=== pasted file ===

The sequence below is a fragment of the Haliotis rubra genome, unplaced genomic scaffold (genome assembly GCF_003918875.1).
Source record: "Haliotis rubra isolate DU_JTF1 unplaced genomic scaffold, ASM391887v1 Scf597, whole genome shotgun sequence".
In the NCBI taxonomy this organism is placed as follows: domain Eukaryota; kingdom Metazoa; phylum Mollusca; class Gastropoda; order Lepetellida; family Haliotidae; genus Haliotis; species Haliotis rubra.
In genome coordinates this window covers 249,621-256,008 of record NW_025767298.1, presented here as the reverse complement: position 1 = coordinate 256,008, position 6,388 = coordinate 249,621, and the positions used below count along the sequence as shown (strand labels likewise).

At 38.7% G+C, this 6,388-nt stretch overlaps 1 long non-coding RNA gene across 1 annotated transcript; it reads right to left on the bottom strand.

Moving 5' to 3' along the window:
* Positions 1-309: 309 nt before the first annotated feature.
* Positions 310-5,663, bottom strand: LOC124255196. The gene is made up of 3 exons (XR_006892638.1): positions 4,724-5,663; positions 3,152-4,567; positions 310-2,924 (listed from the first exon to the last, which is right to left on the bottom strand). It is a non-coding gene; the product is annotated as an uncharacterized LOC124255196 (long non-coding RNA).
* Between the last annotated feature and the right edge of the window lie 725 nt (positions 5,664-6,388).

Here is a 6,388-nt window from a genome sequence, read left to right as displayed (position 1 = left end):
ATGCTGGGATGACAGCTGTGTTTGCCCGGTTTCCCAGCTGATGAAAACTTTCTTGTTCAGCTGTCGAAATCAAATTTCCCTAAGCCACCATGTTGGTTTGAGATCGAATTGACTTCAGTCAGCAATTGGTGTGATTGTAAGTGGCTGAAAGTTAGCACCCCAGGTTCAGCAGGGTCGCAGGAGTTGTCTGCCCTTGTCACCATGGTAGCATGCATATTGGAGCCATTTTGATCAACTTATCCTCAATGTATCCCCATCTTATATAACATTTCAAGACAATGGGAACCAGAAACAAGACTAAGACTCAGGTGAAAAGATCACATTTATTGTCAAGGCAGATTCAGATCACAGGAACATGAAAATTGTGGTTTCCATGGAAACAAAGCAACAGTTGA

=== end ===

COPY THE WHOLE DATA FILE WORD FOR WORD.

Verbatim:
The sequence below is a fragment of the Haliotis rubra genome, unplaced genomic scaffold (genome assembly GCF_003918875.1).
Source record: "Haliotis rubra isolate DU_JTF1 unplaced genomic scaffold, ASM391887v1 Scf597, whole genome shotgun sequence".
In the NCBI taxonomy this organism is placed as follows: domain Eukaryota; kingdom Metazoa; phylum Mollusca; class Gastropoda; order Lepetellida; family Haliotidae; genus Haliotis; species Haliotis rubra.
In genome coordinates this window covers 249,621-256,008 of record NW_025767298.1, presented here as the reverse complement: position 1 = coordinate 256,008, position 6,388 = coordinate 249,621, and the positions used below count along the sequence as shown (strand labels likewise).

At 38.7% G+C, this 6,388-nt stretch overlaps 1 long non-coding RNA gene across 1 annotated transcript; it reads right to left on the bottom strand.

Moving 5' to 3' along the window:
* Positions 1-309: 309 nt before the first annotated feature.
* Positions 310-5,663, bottom strand: LOC124255196. The gene is made up of 3 exons (XR_006892638.1): positions 4,724-5,663; positions 3,152-4,567; positions 310-2,924 (listed from the first exon to the last, which is right to left on the bottom strand). It is a non-coding gene; the product is annotated as an uncharacterized LOC124255196 (long non-coding RNA).
* Between the last annotated feature and the right edge of the window lie 725 nt (positions 5,664-6,388).

Here is a 6,388-nt window from a genome sequence, read left to right as displayed (position 1 = left end):
ATGCTGGGATGACAGCTGTGTTTGCCCGGTTTCCCAGCTGATGAAAACTTTCTTGTTCAGCTGTCGAAATCAAATTTCCCTAAGCCACCATGTTGGTTTGAGATCGAATTGACTTCAGTCAGCAATTGGTGTGATTGTAAGTGGCTGAAAGTTAGCACCCCAGGTTCAGCAGGGTCGCAGGAGTTGTCTGCCCTTGTCACCATGGTAGCATGCATATTGGAGCCATTTTGATCAACTTATCCTCAATGTATCCCCATCTTATATAACATTTCAAGACAATGGGAACCAGAAACAAGACTAAGACTCAGGTGAAAAGATCACATTTATTGTCAAGGCAGATTCAGATCACAGGAACATGAAAATTGTGGTTTCCATGGAAACAAAGCAACAGTTGA